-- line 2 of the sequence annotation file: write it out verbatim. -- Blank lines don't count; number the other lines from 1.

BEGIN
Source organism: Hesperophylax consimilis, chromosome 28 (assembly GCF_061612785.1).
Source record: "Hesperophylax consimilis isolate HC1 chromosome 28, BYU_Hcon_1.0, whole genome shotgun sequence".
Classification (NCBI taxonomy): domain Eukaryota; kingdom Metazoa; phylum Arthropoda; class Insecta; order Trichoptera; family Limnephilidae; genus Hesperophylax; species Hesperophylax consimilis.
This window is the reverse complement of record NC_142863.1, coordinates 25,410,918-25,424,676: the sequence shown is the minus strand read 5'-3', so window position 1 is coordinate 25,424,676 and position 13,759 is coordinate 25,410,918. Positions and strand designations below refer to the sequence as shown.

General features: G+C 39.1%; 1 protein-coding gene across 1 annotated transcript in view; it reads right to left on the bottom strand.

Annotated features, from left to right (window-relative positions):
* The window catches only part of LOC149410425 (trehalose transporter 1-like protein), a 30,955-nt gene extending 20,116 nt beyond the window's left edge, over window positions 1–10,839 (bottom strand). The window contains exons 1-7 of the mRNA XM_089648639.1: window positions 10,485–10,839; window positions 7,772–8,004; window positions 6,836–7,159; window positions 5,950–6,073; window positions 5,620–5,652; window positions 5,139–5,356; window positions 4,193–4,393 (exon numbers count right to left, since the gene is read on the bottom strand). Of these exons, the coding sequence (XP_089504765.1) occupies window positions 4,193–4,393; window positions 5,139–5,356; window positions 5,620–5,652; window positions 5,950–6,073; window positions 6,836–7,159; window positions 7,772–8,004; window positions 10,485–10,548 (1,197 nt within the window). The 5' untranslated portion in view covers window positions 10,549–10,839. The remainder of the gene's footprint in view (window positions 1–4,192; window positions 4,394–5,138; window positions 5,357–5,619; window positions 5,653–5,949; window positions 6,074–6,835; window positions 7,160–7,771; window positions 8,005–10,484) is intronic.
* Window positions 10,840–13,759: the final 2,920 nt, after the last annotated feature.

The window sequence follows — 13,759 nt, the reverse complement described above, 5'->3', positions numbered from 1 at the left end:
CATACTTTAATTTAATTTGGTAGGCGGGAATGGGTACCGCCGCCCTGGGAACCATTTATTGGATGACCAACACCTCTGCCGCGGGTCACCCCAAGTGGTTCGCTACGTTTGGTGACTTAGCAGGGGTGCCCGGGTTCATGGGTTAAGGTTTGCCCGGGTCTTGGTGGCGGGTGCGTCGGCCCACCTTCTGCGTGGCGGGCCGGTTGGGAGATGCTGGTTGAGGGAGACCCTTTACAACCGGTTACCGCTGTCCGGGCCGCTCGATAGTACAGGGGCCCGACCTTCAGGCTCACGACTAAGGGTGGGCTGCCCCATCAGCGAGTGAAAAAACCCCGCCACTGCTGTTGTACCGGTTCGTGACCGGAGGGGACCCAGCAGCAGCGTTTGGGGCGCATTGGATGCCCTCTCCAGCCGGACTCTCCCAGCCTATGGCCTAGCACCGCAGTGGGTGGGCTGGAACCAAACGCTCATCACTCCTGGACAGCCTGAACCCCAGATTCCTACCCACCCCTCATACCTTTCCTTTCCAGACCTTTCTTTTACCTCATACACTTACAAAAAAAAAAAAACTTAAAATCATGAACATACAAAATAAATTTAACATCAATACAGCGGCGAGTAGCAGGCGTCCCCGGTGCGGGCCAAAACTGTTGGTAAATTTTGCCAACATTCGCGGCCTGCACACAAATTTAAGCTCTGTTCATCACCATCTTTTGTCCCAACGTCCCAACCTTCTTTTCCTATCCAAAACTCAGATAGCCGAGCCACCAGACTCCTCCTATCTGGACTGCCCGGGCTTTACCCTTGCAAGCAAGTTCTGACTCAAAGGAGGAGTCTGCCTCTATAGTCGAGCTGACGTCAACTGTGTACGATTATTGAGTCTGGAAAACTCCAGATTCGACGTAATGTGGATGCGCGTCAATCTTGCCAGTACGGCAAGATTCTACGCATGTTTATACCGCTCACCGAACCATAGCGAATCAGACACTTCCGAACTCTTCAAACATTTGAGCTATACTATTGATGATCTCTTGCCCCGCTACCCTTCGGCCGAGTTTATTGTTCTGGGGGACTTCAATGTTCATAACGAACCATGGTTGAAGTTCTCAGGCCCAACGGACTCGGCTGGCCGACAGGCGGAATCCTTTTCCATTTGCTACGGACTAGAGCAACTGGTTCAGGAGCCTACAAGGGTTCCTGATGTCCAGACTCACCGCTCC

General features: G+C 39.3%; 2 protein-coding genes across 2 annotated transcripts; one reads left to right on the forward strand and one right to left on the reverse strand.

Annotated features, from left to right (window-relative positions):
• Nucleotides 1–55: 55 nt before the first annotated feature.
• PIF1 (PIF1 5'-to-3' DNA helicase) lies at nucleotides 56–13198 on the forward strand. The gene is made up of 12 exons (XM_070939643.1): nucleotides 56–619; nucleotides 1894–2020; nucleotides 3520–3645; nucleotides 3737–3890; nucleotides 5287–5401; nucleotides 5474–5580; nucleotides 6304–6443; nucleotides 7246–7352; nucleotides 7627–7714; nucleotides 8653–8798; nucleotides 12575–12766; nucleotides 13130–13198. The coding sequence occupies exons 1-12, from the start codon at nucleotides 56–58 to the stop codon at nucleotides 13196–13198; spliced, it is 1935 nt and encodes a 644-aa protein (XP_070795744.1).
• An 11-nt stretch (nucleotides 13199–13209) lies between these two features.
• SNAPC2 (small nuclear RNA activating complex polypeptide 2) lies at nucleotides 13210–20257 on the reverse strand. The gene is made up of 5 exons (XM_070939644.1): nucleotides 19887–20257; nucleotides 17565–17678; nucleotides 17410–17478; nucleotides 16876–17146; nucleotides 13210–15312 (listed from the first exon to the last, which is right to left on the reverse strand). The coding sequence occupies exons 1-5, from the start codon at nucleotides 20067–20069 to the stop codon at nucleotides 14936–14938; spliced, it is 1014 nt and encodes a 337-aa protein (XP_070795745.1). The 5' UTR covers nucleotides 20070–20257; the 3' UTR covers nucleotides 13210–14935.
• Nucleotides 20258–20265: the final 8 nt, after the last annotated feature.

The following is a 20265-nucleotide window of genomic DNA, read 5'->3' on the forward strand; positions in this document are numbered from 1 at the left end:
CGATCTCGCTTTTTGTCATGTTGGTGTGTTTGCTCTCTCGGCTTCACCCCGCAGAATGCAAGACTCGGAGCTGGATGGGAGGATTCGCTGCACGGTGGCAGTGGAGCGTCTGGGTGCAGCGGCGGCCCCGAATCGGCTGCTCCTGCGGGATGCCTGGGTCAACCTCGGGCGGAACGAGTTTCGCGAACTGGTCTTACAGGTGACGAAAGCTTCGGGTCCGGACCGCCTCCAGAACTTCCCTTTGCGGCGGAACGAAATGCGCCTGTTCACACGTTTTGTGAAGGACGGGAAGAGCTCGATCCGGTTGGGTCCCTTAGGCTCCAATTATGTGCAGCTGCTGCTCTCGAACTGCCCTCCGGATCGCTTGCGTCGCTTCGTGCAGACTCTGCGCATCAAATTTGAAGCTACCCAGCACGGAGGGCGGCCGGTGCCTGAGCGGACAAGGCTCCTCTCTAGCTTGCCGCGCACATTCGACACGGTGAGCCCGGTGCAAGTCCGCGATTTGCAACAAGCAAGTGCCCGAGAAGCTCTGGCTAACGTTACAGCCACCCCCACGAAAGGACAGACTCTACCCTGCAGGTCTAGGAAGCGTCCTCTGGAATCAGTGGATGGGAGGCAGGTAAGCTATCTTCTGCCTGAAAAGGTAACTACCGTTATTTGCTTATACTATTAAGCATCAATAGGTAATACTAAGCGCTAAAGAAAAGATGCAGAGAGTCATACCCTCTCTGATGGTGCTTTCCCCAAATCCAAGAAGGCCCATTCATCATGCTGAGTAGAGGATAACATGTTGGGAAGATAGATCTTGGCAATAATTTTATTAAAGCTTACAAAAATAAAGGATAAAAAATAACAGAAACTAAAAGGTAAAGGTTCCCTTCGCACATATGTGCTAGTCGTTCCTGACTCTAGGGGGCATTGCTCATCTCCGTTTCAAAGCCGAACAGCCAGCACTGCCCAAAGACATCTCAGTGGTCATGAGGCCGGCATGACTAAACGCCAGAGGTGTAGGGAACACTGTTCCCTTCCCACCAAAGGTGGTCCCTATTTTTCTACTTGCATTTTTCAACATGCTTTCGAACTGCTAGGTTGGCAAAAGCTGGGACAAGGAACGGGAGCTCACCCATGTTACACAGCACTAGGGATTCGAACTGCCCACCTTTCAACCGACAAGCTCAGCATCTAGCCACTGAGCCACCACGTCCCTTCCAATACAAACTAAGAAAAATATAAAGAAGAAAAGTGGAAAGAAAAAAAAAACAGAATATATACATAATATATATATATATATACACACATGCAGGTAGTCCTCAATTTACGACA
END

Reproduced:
Source record: "Hesperophylax consimilis isolate HC1 chromosome 28, BYU_Hcon_1.0, whole genome shotgun sequence".